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A Stand Up Jew

May 9, 2009 | by Richard Rabkin

Comedian Steve Mittleman has performed for just about everyone. But his favorite thing to do is to make Jewish people laugh.

Steve Mittleman has been on the Tonight Show with Johnny Carson and Jay Leno. He's been on Late Night with David Letterman and has acted in movies opposite Steve Martin. He's played in comedy clubs and corporate events around the world. But his favorite thing to do make Jewish people laugh.

"There's nothing more fun than playing for a Jewish crowd," says Mittleman in an interview from his home in Los Angeles. "They are bright. They enjoy thoughtful material. They don't mind laughing at themselves, and they get the ‘wink' behind a joke that I feel like only bright audiences really get."

As an example of a joke that is enhanced if the "wink" is understood, Steve cites the following bit:

"My apartment was robbed. I live alone. The police told me it's an inside job. They took me in for questioning, so I confessed and gave everything back. The line-up was tough. They put me in front of a mirror. I pointed -- I said that's the guy. Then I made a run for it. They caught me, so I dropped the charges. I took out a restraining order. I am not allowed within 50 feet of myself."

Steve Mittleman has performed that bit and gotten laughs hundreds of times. But he says that he didn't start getting laughs until he was in his mid-teens. "I was a shy kid and kind of funny looking so I never wanted to be the center of attention. But then I started developing a sense of humor about the way I looked. It was like an ‘I will tell you when you can laugh at me' kind of thing. That's when I started to realize that I was funny."

Steve fondly remembers the first time that he got up on "stage." "When I look back, my Bar Mitzvah was really my first performance. I was six feet tall and six inches wide. I was wearing my first suit which I outgrew during the ceremony. I had one of those crackly voices that didn't settle until I was 15 so I didn't really do my Torah portion justice. Maybe that's why I didn't get a ‘call back' from the synagogue president."

I was six feet tall and six inches wide. I was wearing my first suit and I think I outgrew it during the ceremony itself.

Fortunately, Steve's Bar Mitzvah experience didn't sour him on the prospect of performing. While in college, he started hanging out and performing at the Improv comedy club and he quickly realized that making people laugh was something he wanted to do for a living.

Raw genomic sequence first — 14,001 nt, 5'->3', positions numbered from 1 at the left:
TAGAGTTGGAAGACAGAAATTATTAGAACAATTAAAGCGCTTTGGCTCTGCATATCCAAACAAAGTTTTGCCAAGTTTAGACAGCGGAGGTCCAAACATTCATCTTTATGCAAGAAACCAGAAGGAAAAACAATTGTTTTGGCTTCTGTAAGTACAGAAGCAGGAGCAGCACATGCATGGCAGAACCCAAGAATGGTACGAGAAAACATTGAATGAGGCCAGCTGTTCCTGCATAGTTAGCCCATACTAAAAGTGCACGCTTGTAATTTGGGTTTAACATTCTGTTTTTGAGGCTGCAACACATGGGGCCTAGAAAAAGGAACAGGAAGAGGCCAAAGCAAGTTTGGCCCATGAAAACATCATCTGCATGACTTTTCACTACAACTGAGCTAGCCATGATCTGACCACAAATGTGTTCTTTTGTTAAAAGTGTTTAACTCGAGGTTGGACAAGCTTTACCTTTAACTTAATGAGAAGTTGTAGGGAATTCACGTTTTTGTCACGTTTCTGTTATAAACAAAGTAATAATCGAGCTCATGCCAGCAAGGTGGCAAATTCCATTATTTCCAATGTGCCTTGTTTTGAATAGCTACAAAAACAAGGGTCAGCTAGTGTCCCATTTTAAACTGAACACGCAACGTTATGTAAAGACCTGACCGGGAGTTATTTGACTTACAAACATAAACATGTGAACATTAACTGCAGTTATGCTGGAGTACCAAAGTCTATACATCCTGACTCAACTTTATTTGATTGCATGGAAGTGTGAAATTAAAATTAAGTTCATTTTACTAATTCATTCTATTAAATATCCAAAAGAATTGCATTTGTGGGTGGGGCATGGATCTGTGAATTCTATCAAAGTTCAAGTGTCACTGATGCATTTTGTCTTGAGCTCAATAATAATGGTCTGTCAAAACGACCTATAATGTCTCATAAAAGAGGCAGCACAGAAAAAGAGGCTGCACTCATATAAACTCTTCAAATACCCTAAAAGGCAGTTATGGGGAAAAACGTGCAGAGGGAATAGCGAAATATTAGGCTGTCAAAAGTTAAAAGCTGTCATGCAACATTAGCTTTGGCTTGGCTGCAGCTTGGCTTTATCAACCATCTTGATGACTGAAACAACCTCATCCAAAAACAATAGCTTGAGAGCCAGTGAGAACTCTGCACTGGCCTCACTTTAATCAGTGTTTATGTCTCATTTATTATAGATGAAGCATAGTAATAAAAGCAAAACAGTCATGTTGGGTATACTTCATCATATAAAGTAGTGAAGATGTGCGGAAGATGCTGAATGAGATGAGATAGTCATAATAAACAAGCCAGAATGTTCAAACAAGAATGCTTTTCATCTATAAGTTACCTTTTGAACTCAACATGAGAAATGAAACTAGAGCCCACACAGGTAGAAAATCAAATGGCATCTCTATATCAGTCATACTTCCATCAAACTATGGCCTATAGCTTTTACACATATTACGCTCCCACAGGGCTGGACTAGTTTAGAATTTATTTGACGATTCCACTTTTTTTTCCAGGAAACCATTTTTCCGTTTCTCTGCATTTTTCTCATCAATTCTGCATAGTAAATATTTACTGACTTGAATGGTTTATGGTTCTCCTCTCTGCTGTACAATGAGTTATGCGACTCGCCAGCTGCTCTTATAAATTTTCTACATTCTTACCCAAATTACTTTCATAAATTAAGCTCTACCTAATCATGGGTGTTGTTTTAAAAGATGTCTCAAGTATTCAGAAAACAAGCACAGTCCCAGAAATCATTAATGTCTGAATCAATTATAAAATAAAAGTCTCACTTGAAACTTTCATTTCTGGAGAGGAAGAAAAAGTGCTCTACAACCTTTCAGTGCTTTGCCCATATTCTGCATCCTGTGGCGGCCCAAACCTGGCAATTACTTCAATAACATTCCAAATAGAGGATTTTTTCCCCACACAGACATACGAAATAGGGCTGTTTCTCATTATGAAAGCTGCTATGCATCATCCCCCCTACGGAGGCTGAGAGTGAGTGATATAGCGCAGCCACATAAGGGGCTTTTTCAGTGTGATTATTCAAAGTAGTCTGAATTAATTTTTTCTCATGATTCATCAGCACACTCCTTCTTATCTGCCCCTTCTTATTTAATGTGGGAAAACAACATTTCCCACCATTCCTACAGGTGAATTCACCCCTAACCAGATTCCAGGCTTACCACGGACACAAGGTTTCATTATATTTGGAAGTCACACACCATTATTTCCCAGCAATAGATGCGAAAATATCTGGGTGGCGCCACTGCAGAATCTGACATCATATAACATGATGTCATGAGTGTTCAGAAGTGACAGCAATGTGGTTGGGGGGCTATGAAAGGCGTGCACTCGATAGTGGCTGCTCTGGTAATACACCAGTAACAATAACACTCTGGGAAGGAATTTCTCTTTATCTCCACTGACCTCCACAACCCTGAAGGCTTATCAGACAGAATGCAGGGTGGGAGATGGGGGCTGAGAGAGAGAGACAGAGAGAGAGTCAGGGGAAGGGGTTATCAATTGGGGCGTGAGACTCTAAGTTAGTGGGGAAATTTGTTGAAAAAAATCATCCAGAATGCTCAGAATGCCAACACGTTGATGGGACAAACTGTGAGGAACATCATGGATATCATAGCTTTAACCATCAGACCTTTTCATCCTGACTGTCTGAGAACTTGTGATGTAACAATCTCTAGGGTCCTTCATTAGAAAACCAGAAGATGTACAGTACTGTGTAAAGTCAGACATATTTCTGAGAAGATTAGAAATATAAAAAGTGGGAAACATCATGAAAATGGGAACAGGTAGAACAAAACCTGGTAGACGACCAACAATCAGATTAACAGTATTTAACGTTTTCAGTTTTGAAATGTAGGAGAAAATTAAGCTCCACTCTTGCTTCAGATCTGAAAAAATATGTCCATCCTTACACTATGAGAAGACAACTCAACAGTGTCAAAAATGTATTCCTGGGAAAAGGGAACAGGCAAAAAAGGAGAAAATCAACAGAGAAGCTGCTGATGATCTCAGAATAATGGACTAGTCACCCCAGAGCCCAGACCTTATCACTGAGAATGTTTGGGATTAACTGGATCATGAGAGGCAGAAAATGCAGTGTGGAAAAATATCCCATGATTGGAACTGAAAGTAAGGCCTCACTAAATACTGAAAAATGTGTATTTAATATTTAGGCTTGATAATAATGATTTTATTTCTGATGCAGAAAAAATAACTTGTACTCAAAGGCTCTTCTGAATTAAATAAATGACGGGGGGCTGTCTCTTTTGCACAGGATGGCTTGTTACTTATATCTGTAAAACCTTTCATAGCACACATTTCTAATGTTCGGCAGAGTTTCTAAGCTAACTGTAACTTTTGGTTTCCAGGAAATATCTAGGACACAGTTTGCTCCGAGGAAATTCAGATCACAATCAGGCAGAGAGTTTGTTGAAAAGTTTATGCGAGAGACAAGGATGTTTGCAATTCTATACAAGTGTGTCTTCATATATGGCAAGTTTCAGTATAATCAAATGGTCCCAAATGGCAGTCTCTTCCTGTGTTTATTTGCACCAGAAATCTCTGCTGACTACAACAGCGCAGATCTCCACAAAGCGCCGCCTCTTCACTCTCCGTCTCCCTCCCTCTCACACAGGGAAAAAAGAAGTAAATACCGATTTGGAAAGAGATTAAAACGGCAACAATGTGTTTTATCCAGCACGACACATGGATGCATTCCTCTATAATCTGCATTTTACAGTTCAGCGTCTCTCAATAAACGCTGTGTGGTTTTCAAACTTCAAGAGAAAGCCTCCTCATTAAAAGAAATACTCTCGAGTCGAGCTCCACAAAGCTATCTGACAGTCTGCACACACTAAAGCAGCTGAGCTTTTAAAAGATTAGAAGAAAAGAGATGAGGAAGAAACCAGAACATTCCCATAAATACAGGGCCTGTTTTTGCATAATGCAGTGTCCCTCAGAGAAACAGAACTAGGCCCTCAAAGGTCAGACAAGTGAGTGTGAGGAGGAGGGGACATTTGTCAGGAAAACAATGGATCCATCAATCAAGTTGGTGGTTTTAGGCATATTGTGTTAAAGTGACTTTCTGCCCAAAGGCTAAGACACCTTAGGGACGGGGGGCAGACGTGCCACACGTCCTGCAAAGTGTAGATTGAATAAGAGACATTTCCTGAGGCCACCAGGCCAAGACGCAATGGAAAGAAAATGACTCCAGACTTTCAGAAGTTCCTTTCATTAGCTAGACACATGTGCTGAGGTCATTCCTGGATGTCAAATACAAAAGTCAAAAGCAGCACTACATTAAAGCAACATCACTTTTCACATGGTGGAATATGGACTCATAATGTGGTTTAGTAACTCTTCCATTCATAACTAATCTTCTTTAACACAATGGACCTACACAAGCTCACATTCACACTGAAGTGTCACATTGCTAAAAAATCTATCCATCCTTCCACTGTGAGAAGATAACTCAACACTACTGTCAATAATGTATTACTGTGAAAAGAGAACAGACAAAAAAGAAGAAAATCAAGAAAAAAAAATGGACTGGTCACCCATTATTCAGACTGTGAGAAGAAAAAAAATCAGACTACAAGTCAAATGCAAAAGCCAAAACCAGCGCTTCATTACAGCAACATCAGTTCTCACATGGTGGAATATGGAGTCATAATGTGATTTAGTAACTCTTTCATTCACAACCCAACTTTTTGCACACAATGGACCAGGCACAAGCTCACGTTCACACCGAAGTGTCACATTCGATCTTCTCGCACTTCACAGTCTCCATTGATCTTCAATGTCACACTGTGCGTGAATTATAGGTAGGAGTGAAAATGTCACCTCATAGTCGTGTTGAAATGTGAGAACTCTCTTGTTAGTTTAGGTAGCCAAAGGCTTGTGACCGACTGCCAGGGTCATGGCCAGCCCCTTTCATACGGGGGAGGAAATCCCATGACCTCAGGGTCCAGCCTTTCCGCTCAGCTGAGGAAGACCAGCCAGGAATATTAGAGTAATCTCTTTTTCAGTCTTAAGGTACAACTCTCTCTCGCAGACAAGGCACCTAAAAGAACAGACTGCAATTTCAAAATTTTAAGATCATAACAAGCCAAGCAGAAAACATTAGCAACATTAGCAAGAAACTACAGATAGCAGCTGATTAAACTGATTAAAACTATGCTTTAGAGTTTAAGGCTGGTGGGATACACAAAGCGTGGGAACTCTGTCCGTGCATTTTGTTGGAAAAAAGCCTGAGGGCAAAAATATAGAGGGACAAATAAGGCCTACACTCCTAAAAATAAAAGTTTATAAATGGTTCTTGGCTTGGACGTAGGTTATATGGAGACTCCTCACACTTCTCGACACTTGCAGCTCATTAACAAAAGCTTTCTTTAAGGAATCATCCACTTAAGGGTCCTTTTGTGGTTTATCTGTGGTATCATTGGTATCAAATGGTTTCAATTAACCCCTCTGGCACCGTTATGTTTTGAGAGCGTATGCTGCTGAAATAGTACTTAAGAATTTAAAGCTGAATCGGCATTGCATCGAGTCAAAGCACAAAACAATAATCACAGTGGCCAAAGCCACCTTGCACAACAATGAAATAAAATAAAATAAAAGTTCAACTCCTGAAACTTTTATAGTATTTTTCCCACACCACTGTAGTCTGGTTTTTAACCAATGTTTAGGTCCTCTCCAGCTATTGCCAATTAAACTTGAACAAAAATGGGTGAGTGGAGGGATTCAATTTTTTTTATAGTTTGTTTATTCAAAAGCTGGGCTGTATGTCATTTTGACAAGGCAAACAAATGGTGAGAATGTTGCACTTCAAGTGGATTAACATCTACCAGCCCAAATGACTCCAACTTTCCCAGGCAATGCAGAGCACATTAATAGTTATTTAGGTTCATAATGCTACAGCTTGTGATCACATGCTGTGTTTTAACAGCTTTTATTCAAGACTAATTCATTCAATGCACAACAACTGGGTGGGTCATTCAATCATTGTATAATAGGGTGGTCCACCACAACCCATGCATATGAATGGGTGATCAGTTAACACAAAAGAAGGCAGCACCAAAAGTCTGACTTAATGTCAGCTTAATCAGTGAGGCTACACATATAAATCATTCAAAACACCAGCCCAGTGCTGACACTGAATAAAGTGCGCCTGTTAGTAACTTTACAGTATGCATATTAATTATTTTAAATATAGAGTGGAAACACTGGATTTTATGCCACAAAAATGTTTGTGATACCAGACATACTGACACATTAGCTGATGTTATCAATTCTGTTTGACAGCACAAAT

But his parents were not as convinced. "My father told me to try my best at whatever career I chose for myself. My mother on the other hand wanted me to do anything besides comedy. Every so often she would say something like, ‘You know, your cousin Marvin is an electrician, and we hear it's a very nice profession. Maybe you should talk to him -- he has some connections in the Electrical Engineers Union.'"

But the only connection Steve wanted with electricity was to have his name in lights. He got his wish when he won the "Laugh off" on the Showtime Network, which he credits as being his big break. From there, he started performing at the comedy clubs, casinos and corporate events across the country.

Now an established veteran on the comedy circuit, Steve insists that performing for his coreligionists brings him the most satisfaction. "I do a lot of shows for Jewish audiences. I recently got a call from a shul having a comedy night in the Washington DC area. I saw the address of their shul and couldn't help but laughing -- they are on Bacon drive. What's the cross street? KKK Boulevard?"

And what type of material does Steve perform at these Jewish shows? He gives a quick sample:

"I did a show at a JCC in Salt Lake City Utah. A guy came up to me afterwards and said he was part Mormon and part Jewish. He said his name was
‘Brigham Youngman,' he said, ‘take my wives, please!'"

"And, who would hire a first time mohel [ritual circumciser]? You have to have a great gift of gab to talk yourself into that first gig. What do you say, ‘I'll give you half off?'"

Steve Mittleman is not all jokes though -- he has a serious side too. One of the things that he likes to get serious about is, ironically, comedy. "I think the Jewish sense of humor is a result of our need and ability to survive; it has been something of a survival mechanism. We are very deep thinkers, and we can think ourselves into darkness or light. It's the dichotomy of our people." Mittleman adds, "The healthiest sign of a people is to know when you need to lighten up."

Before concluding the interview, Mittleman can't resist telling one more of his Jewish jokes. "You know that Jews were the only survivors in the Titanic. They were found clinging on to the mid night buffet table. It was 12:01 and they were famished."

Click here to watch Steve perform

Click here to visit Steve's website: FunnyJewishEvents.Com


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